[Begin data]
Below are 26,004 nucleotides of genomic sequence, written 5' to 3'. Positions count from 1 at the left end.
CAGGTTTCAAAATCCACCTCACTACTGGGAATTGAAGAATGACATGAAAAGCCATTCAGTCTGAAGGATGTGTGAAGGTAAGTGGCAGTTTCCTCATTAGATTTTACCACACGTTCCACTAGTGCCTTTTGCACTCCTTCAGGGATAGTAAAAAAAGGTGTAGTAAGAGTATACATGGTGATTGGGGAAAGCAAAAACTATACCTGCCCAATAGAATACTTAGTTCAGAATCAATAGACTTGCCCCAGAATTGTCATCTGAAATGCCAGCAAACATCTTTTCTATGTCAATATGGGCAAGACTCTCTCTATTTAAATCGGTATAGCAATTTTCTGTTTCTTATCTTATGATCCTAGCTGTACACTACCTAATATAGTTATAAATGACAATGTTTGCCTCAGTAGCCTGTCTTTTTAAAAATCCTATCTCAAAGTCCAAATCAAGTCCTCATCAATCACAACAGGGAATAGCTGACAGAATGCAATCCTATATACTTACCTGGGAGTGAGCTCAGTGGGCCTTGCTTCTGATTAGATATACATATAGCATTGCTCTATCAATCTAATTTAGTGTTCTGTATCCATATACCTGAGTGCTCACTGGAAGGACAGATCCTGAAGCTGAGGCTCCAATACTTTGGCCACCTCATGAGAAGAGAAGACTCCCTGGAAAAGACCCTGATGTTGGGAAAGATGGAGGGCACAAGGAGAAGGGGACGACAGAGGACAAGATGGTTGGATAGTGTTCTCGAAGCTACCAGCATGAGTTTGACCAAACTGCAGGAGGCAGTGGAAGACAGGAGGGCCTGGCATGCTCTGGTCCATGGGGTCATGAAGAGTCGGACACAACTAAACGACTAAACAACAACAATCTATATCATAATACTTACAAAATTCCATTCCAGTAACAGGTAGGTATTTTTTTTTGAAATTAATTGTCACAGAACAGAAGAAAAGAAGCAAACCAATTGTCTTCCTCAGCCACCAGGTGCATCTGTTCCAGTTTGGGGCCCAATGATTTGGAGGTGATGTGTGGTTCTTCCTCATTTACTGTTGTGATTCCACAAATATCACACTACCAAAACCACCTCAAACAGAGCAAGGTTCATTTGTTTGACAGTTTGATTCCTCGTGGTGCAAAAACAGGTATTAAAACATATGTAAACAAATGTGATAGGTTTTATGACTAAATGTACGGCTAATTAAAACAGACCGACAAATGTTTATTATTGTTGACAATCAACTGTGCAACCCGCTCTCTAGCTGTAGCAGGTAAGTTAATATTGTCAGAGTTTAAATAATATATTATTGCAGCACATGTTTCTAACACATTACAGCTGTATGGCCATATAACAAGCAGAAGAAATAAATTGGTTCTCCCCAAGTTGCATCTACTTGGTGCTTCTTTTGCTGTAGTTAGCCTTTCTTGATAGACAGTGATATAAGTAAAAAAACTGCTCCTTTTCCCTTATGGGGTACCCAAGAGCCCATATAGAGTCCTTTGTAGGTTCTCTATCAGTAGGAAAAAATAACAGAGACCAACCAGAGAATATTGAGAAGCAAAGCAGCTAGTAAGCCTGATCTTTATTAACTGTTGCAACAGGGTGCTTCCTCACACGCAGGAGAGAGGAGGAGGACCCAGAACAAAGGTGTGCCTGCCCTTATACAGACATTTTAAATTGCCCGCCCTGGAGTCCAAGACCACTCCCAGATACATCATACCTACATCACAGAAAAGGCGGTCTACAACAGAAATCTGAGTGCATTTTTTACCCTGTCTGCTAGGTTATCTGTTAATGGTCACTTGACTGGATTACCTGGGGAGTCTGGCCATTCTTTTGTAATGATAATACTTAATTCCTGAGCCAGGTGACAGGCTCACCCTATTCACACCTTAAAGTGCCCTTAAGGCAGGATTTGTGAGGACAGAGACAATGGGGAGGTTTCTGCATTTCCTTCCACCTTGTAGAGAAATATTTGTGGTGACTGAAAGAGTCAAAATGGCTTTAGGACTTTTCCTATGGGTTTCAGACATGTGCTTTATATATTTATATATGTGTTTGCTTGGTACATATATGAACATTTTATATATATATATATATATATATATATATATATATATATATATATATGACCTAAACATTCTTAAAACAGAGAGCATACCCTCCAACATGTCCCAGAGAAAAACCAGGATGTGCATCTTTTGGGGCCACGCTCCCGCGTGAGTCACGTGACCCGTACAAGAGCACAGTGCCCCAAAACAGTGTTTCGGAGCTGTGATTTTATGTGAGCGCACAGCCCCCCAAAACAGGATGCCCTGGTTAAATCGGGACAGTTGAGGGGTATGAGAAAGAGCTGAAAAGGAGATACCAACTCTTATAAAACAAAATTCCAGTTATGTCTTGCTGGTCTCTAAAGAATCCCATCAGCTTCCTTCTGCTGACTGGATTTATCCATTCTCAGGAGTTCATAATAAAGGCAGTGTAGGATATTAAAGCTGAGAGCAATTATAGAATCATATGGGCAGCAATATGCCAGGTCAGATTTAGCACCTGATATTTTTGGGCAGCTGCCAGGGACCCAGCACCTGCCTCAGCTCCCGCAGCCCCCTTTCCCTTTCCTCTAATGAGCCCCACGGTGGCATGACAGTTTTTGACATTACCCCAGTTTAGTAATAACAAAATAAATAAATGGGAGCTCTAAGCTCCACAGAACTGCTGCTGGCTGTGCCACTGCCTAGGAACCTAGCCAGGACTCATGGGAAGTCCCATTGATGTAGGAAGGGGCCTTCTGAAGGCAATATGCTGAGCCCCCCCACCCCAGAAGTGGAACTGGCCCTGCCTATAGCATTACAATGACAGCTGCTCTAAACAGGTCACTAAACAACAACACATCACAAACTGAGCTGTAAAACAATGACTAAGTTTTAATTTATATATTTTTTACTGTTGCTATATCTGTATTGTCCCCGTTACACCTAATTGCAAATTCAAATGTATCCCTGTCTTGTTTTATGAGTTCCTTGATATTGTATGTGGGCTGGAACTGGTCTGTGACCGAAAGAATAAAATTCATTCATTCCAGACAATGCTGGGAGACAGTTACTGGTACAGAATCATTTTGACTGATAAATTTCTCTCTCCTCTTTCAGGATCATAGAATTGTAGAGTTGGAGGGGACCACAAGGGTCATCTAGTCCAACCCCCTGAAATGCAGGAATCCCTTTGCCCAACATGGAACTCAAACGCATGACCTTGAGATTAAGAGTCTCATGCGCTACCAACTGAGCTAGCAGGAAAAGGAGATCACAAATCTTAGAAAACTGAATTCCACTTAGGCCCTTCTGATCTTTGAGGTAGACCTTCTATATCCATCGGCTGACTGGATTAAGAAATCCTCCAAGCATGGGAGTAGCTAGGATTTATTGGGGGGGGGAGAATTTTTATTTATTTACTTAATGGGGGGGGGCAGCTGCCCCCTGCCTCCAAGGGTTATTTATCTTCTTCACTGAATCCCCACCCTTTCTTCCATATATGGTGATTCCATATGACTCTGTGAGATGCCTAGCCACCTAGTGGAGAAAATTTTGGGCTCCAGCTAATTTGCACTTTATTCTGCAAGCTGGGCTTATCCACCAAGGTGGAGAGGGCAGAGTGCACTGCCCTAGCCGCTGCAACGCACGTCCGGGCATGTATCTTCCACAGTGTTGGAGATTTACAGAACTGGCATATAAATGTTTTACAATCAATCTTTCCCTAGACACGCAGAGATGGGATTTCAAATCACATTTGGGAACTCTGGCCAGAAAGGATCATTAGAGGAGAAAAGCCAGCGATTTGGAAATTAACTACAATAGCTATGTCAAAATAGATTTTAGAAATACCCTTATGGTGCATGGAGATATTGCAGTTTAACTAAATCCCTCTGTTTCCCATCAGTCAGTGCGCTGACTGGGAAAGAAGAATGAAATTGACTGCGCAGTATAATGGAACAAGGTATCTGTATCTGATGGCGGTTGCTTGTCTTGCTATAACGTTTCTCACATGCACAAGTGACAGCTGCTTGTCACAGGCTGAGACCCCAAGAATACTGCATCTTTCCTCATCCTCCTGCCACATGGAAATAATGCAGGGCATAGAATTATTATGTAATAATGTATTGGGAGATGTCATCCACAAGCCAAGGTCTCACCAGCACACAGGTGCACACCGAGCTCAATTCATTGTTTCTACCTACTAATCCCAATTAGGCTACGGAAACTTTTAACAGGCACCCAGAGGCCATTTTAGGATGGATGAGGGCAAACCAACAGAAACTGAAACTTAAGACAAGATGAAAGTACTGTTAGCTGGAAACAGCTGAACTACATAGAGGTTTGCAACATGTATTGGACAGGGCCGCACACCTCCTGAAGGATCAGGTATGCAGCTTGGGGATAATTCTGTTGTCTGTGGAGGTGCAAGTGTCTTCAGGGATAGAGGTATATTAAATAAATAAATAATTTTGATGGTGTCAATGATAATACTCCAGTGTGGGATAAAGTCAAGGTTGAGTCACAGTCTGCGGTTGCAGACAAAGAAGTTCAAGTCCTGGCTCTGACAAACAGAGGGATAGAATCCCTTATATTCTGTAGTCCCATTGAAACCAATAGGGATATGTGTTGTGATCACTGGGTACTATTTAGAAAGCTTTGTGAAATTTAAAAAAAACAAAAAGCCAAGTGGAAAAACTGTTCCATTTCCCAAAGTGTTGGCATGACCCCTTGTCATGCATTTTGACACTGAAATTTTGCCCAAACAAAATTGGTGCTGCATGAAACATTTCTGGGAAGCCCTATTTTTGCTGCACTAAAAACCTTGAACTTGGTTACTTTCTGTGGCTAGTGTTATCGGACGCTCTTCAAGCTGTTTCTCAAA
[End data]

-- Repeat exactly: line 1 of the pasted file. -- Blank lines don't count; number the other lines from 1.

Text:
Below are 26,004 nucleotides of genomic sequence, written 5' to 3'. Positions count from 1 at the left end.